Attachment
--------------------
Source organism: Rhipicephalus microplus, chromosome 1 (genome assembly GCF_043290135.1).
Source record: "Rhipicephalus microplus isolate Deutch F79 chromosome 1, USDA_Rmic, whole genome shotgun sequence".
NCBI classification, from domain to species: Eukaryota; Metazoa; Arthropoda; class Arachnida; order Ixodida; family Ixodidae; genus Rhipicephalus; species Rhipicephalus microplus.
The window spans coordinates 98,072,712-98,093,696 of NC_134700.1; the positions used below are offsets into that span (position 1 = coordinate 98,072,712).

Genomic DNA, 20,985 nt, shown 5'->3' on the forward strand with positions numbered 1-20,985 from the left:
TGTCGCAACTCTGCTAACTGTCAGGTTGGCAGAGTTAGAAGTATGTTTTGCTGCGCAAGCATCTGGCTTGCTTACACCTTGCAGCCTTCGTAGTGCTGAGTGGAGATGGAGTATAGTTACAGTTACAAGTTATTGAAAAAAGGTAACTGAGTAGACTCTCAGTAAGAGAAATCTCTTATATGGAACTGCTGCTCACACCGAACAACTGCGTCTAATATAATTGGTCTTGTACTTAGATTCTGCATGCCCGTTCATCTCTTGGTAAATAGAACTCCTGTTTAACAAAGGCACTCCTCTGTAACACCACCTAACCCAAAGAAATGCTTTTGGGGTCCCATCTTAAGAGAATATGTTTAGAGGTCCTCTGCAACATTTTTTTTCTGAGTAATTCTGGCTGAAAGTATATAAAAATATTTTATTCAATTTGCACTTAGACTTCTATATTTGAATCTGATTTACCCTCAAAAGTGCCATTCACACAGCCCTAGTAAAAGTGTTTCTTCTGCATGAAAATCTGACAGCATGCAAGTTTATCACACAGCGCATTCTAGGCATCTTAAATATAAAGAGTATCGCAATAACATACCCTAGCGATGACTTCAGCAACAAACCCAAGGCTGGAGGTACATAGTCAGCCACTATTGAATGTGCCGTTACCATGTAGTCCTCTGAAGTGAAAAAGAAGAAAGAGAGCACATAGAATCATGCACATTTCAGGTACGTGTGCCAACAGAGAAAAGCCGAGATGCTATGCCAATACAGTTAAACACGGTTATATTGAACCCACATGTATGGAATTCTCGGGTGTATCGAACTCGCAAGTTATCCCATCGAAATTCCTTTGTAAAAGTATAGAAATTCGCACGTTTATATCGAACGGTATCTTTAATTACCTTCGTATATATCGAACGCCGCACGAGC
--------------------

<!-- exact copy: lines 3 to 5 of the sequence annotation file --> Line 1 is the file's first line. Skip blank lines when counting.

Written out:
NCBI classification, from domain to species: Eukaryota; Metazoa; Arthropoda; class Arachnida; order Ixodida; family Ixodidae; genus Rhipicephalus; species Rhipicephalus microplus.
The window spans coordinates 98,072,712-98,093,696 of NC_134700.1; the positions used below are offsets into that span (position 1 = coordinate 98,072,712).

Genomic DNA, 20,985 nt, shown 5'->3' on the forward strand with positions numbered 1-20,985 from the left: